It’s also important to understand that compassionate directness works for both sides. So, as someone comes to give you feedback, you have to be in the mindset that “this person is giving me this information to help me get better.” We have to be compassionate with ourselves and not take it personally when we receive this information, but rather see it more as an opportunity for growth.

Does everyone need to master this—not just managers and leaders?

Yes. Compassionate directness isn’t just about top-down reviews. It has to be a 360 company-wide value, baked into every part of the company and its mission. It allows the company to course-correct, take risks, and innovate in the same way it does for the individual team members who make up the company. It allows the company to deal with challenges and dispatch hostile elements that could otherwise break through and create havoc. It creates an atmosphere in which everybody feels heard and respected. It reduces conflict and tension points and allows the company to devote its energies to its mission and to the things that matter most. And that allows the company to be better able to meet its long-term goals.

When you create an environment where people feel empowered, you don’t lose out on great ideas. We want people to feel free to share their ideas. That’s how you get the most innovative and creative environment. 

How do individuals benefit from practicing compassionate directness?

Compassionate directness creates a platform for people to grow, improve, unlock their true potential, and meet their goals. Honest and direct feedback is how we improve and get better as individuals. Failure and mistakes are inevitable—they’re just part of life. But the key to growth is being able to learn from them.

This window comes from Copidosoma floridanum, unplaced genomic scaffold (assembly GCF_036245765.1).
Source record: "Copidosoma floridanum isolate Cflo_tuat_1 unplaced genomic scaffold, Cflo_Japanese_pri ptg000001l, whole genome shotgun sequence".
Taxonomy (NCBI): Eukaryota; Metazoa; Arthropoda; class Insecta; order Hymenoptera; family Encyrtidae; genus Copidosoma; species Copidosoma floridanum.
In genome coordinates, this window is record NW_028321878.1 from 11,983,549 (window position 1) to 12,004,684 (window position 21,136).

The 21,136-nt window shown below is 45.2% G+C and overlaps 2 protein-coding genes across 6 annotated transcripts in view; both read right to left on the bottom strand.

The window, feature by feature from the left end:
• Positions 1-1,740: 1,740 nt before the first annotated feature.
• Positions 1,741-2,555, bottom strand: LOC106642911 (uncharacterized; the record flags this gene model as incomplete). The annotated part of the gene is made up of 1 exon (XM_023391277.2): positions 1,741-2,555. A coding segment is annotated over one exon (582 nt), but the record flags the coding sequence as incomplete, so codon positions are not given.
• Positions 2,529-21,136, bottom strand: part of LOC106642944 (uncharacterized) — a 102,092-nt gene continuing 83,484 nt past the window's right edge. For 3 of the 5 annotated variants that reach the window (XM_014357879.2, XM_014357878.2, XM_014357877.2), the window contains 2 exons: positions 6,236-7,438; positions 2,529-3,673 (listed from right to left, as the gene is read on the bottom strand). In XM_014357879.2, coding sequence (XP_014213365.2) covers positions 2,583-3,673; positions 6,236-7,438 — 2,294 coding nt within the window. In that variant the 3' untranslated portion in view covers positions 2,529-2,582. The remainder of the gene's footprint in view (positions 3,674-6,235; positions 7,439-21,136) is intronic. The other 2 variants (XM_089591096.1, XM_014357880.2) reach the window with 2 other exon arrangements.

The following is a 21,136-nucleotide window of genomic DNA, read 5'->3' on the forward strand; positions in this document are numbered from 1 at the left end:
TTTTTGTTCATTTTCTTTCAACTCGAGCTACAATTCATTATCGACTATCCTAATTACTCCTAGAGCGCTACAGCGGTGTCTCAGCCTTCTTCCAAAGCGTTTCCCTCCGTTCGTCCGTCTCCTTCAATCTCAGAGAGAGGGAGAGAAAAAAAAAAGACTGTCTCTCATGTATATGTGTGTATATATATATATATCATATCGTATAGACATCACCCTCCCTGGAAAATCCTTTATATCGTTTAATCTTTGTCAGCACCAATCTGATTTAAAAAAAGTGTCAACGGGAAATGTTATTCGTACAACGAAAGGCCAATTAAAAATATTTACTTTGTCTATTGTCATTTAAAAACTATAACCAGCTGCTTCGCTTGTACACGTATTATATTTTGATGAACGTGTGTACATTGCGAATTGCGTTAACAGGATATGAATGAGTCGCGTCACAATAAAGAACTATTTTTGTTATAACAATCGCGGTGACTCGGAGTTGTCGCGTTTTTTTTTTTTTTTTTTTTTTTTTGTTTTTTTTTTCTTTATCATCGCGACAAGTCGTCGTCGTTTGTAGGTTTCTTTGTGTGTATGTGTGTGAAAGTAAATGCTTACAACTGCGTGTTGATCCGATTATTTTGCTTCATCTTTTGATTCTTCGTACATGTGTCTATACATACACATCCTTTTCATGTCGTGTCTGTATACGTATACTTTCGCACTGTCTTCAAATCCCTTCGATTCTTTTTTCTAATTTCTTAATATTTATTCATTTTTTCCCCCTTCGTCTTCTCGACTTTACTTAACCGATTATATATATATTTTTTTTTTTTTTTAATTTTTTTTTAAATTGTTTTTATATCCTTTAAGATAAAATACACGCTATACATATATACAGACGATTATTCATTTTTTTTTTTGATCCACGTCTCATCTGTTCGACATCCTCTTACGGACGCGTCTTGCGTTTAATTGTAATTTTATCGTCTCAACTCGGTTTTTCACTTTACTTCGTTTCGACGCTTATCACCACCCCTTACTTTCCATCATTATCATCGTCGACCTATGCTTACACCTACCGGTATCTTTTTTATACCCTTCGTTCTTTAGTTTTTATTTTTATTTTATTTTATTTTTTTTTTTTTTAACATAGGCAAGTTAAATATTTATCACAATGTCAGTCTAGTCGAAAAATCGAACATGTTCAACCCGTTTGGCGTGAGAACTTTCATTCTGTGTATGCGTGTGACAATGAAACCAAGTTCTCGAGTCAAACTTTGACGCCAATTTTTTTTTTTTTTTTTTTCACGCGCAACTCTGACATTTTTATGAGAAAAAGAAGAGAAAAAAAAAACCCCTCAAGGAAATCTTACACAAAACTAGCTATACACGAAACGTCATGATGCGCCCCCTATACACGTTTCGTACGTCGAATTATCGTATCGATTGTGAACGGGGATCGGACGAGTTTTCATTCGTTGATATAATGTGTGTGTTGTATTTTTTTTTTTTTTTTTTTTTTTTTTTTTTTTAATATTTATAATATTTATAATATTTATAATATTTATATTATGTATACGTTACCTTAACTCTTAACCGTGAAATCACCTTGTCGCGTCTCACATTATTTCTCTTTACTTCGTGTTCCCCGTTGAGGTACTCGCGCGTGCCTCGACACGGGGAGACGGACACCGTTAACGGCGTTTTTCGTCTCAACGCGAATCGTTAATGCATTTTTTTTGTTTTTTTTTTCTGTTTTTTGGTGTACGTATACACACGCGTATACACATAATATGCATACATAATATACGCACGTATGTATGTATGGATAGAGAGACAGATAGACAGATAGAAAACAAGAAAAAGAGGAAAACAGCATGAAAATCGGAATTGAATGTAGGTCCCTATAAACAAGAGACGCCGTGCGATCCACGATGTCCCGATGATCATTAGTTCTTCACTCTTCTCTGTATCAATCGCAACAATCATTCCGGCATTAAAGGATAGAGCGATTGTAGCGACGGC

If you have the right environment, people feel free to fail, toss out crazy ideas, and take risks. In environments that are stale, companies lose their edge because no one wants to take risks that can lead to failure and take a hit. So, you really want an environment where people aren’t afraid to fail and get feedback—where people feel safe knowing that this conversation is not against them but about them performing at their best. 

Joey Hubbard is the chief training officer at Thrive Global. He has dedicated the last 30 years to coaching and facilitating motivational seminars to assist individuals and professional organizations in improving their lives, their careers, and their businesses all over the world. 

Melanie Mannarino is a writer, editor, digital strategist, and author of the upcoming book The (Almost) Zero Waste Guide.

Interested in workspace? Get in touch.